I was tagged to do this Lover book tag
back in August by Mari @ Musings of a Book Girl. She’s also the one who created this awesome book tag! Even eight months later, I’m still obsessed with this album, so let’s dive into this book tag.
- Know somebody who loves Taylor? Tag them! If you don’t know of anybody though, that’s okay too, you should still do the tag!
- There is a prompt for each song but don’t feel pressured to do them all!
- Link back to this post so Mari will get a notification that you did it and can come see your answers! Also because crediting creators is nice.
- Feel free to use any of the graphics or make your own if you want!
The Black Witch by Laurie Forest
Let’s start off with a bang, shall we? No, I haven’t read The Black Witch. No, I never will read this book. Heck, I don’t even want to go download the cover to add to this post. There was such a HUGE amount of justified discourse over this book that it still surprises me when I see people posting pictures of their copy of it on Bookstagram or adding it to their TBRs on Goodreads. Like, I don’t want to judge these people, because maybe they’re new here. Maybe they don’t know. But, oh my GOSH, what I wouldn’t give to never see a mention or picture or anything about this racist book ever again.
We Set The Dark On Fire // We Unleash The Merciless Storm by Tehlor Kay Mejia
Holy heck, Carmen and Dani go through so much in this duology. The entire story takes place in way more than just the summer, so really, it’s a cruel year for them. WSTDOF and WUTMS are just full of one thing after another. (No suppliers, but I mean, they’re part of a revolution so you get the gist if you haven’t read it.) But hey, they get through it together.
Nova and Tam from Mooncakes by Wendy Xu and Suzanne Walker
I’m not big about shipping characters in that I’ll hope whatever characters get together and have their Happily Ever After while I’m reading the book, but I don’t really care outside of that. So this prompt was actually really hard! I’m not sure how well this specific song fits with Nova and Tam, but I really liked reading about their relationship.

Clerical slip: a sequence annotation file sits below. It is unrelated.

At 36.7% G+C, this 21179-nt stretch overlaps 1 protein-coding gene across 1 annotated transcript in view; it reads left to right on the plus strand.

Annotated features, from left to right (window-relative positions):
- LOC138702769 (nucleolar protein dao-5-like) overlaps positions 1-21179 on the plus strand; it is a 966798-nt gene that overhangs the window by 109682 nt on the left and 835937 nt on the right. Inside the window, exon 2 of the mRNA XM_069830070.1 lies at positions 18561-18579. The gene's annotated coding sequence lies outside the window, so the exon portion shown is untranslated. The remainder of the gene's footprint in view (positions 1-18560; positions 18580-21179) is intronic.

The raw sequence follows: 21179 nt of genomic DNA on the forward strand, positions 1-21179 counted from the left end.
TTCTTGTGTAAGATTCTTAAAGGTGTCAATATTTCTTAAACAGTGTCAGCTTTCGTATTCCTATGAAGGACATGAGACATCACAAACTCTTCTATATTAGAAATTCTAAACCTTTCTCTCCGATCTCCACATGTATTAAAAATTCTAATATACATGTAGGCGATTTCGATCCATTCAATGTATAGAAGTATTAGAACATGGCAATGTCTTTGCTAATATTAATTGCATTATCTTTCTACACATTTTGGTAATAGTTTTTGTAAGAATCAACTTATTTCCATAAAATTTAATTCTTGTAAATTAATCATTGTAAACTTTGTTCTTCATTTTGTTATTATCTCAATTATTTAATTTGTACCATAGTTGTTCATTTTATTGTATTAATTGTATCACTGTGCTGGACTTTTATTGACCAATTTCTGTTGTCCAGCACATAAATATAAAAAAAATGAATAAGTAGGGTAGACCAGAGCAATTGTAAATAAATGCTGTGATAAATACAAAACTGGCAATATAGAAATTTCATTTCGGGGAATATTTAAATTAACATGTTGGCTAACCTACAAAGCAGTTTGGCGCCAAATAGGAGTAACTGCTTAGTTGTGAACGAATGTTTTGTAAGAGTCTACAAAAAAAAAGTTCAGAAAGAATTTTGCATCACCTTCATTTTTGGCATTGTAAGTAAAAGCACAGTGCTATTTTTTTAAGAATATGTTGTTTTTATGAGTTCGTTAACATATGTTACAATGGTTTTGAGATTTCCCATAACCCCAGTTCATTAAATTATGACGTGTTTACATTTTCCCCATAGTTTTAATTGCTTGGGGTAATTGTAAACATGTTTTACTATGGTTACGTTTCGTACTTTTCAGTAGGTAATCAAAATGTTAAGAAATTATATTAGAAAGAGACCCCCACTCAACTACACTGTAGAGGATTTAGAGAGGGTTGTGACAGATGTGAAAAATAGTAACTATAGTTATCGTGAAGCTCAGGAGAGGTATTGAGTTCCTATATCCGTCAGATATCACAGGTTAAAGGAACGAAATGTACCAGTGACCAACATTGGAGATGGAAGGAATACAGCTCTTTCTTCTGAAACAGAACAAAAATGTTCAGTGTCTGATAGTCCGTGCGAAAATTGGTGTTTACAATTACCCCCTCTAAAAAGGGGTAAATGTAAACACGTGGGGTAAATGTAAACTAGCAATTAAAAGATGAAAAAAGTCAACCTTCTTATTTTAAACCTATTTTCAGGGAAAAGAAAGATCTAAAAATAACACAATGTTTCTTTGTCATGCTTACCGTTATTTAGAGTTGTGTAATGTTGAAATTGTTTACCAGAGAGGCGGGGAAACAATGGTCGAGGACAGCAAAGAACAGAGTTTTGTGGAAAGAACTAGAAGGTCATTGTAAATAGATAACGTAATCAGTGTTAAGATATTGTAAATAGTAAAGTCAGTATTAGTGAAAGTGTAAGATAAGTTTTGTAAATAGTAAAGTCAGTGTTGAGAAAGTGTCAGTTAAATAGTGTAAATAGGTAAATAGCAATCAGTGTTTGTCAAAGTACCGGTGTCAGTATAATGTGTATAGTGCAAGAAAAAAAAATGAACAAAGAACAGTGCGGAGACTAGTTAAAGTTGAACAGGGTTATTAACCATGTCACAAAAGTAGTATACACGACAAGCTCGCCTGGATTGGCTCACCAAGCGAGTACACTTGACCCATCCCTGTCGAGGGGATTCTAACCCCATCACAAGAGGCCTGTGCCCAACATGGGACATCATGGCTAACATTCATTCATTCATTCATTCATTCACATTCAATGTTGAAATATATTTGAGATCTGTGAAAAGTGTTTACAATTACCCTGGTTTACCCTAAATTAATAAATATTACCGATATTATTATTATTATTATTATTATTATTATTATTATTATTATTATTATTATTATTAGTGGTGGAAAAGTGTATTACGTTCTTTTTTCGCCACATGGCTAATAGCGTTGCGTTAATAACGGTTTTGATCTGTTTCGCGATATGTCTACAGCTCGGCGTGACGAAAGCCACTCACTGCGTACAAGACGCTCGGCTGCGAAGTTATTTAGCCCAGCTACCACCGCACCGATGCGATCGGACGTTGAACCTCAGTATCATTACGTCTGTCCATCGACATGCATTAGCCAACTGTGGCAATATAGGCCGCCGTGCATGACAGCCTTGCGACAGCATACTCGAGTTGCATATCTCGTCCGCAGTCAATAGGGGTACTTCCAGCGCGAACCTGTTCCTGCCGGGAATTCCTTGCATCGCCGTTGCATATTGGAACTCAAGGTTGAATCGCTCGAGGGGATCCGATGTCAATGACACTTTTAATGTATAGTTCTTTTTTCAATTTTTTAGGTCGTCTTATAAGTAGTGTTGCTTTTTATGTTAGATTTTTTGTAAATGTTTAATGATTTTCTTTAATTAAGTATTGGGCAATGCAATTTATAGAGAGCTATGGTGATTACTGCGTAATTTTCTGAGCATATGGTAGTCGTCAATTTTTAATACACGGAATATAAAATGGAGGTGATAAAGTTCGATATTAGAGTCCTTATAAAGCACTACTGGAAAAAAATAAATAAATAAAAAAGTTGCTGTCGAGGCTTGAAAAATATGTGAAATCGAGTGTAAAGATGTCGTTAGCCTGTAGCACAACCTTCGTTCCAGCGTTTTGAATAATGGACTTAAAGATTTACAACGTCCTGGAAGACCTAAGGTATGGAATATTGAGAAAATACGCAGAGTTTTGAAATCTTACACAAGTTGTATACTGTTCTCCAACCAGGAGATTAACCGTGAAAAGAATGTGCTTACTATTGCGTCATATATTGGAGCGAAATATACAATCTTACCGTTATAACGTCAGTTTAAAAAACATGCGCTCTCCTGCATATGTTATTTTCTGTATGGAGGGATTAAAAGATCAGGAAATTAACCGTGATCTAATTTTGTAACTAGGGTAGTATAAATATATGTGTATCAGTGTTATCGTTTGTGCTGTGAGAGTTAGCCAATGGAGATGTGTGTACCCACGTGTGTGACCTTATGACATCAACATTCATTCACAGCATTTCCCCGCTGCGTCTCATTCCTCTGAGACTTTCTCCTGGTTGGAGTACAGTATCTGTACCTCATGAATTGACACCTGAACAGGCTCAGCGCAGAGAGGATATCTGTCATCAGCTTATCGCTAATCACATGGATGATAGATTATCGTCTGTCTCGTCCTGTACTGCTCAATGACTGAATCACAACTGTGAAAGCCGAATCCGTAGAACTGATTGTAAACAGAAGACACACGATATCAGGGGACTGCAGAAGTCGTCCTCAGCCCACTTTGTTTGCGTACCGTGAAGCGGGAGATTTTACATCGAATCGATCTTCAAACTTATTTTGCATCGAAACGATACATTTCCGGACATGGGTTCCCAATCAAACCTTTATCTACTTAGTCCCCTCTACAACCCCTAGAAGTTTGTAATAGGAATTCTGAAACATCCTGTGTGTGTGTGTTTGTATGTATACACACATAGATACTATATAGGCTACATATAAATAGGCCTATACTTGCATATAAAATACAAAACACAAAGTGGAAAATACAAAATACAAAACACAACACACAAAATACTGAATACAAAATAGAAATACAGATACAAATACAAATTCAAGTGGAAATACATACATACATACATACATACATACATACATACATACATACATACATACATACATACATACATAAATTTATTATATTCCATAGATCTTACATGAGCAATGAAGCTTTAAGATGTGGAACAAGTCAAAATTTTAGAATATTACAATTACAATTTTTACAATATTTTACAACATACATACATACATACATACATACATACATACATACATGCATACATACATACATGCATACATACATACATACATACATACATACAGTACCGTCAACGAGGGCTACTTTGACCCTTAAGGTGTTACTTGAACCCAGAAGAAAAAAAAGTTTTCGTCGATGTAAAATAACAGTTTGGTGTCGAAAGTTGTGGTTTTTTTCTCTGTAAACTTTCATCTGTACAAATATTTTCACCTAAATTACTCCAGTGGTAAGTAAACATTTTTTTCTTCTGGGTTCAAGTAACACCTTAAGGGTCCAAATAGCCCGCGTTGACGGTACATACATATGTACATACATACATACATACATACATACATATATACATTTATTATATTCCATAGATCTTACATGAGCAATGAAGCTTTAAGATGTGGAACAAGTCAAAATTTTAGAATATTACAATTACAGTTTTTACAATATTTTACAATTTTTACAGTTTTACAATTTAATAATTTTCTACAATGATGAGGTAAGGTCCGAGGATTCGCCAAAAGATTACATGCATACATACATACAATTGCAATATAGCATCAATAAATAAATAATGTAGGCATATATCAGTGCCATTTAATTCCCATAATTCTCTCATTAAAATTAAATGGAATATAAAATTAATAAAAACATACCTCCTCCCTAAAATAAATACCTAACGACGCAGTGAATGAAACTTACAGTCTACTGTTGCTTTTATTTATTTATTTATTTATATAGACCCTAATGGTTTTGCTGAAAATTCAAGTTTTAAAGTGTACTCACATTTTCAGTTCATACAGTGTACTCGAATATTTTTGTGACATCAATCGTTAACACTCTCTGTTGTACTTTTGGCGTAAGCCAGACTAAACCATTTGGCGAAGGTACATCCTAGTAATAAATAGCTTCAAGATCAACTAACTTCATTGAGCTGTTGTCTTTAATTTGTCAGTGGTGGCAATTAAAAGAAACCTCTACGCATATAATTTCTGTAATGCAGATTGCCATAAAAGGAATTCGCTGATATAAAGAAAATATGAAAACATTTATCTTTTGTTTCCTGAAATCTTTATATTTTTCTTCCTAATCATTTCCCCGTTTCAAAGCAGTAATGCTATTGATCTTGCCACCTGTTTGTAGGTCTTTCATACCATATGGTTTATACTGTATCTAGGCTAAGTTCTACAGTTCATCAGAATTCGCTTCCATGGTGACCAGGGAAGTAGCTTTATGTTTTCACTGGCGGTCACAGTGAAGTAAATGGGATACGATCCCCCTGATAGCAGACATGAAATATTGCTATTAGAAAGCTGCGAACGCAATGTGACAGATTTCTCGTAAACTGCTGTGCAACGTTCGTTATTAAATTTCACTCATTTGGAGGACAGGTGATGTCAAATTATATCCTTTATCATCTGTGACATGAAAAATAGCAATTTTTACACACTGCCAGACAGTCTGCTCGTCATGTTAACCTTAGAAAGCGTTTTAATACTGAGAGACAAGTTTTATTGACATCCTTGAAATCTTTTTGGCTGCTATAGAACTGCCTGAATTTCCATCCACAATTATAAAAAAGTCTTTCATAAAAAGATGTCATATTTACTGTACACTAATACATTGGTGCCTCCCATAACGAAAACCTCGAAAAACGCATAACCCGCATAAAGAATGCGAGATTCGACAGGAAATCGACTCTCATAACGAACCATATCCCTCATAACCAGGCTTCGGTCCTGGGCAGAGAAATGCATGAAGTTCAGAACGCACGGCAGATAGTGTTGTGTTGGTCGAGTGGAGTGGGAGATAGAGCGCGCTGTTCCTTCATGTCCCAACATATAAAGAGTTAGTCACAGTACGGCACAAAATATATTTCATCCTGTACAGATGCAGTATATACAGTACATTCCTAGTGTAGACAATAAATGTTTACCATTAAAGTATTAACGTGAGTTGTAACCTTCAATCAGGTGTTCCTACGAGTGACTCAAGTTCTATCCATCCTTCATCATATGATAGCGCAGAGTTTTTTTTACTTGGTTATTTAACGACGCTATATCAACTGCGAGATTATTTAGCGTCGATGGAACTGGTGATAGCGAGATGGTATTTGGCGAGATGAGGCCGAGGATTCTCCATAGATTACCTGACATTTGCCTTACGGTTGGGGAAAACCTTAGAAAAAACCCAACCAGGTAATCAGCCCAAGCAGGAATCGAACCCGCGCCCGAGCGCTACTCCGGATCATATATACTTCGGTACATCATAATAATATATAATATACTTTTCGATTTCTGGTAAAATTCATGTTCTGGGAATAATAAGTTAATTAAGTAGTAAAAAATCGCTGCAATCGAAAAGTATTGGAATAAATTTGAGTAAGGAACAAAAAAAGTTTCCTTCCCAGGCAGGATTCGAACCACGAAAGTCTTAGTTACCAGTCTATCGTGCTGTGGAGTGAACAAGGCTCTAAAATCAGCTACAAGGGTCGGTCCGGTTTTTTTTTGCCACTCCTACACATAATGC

Tigers, Not Daughter by Samantha Mabry
This book hit me like a train. It was so much more than I signed up for but in a good way. As for feminist themes, the story follows three sisters who are trying to uncover the mystery of what seems to be their oldest, deceased sister coming back to tell them something. Tigers, Not Daughters deals with grief, family trauma, abusive parents, abusive boyfriends, sisterly love and so much more. I highly recommend it if you’re looking for a meaningful book with super well-written, deep characterization.
You Should See Me in a Crown by Leah Johnson
I just finished this book a couple weeks ago and it’s so good. If it’s not on your TBR, you really need to remedy that. You Should See Me in a Crown is a story about race, class, and ultimately Black joy. It also has queer rep and fantastic anxiety rep! I could really see myself in Liz through her struggles with anxiety. The descriptions and characterization of it all felt so real and I truly love to see it! Please read this book!
On The Fence by Kasie West
Honestly, I should have just skipped this prompt. There are 17 others anyway. But! It was bothering me so much that I couldn’t think of a single book with this trope. Besides, it wouldn’t really be the Lover Book Tag without I Think He Knows. So I asked my main circle of bookish friends and thank you to Chloe @ The Elven Warrior for giving me a book. Even though I know nothing about On The Fence, I have an answer for this prompt!
Tarnished Are The Stars by Rosiee Thor
Define undertones. Tarnished Are The Stars has some pretty strong political commentary in its pages. I guess the “under” part of it is that it takes place in a fictional world several hundred years in the future but the political themes still fit today. Oh, the timelessness of ableism, classism, and queerphobia. Anna is from a village that has been entirely disabled and tossed to the side by the capital and all the people on Earth-adjacent with political power. The story is told from three perspectives: 1) Anna, 2) Eliza, who is a spy sent by the queen to learn the Commissioner’s secrets, and 3) Nathaniel, the Commissioner’s son who has been sheltered and decided he wants to finally be useful to his father. Overall, it’s a story about fighting injustice.
Mia and Grace from On A Sunbeam by Tillie Walden
I have so much love for this graphic novel. The characters are amazing. The art is gorgeous. This world that they live in is amazing and so well created. And, of course, there’s Mia and Grace’s story. Much of the book/web series is told with Grace’s character only showing up in flashbacks, but you can tell from the start how much Mia cares about her. They’re destined to be together because they work so hard to be together. They’re writing their own destiny.
We Are Okay by Nina Lacour